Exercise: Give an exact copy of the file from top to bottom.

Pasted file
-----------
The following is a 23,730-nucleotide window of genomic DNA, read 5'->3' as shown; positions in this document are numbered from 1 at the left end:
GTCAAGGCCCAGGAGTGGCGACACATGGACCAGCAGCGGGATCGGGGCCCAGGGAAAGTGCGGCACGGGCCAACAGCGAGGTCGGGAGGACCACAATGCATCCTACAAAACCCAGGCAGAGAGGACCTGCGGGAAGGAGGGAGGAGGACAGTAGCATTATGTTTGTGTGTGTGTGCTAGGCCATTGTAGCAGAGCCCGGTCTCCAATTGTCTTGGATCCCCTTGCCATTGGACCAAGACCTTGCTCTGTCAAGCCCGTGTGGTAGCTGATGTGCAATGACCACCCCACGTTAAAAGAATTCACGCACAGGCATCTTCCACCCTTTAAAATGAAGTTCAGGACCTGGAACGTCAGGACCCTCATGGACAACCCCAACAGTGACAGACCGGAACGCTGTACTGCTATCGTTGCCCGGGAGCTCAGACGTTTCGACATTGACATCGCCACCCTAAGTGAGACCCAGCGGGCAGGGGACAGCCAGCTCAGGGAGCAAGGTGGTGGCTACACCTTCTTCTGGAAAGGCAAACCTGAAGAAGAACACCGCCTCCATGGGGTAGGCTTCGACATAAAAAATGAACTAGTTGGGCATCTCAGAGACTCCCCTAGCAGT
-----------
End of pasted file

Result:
The following is a 23,730-nucleotide window of genomic DNA, read 5'->3' as shown; positions in this document are numbered from 1 at the left end:
GTCAAGGCCCAGGAGTGGCGACACATGGACCAGCAGCGGGATCGGGGCCCAGGGAAAGTGCGGCACGGGCCAACAGCGAGGTCGGGAGGACCACAATGCATCCTACAAAACCCAGGCAGAGAGGACCTGCGGGAAGGAGGGAGGAGGACAGTAGCATTATGTTTGTGTGTGTGTGCTAGGCCATTGTAGCAGAGCCCGGTCTCCAATTGTCTTGGATCCCCTTGCCATTGGACCAAGACCTTGCTCTGTCAAGCCCGTGTGGTAGCTGATGTGCAATGACCACCCCACGTTAAAAGAATTCACGCACAGGCATCTTCCACCCTTTAAAATGAAGTTCAGGACCTGGAACGTCAGGACCCTCATGGACAACCCCAACAGTGACAGACCGGAACGCTGTACTGCTATCGTTGCCCGGGAGCTCAGACGTTTCGACATTGACATCGCCACCCTAAGTGAGACCCAGCGGGCAGGGGACAGCCAGCTCAGGGAGCAAGGTGGTGGCTACACCTTCTTCTGGAAAGGCAAACCTGAAGAAGAACACCGCCTCCATGGGGTAGGCTTCGACATAAAAAATGAACTAGTTGGGCATCTCAGAGACTCCCCTAGCAGT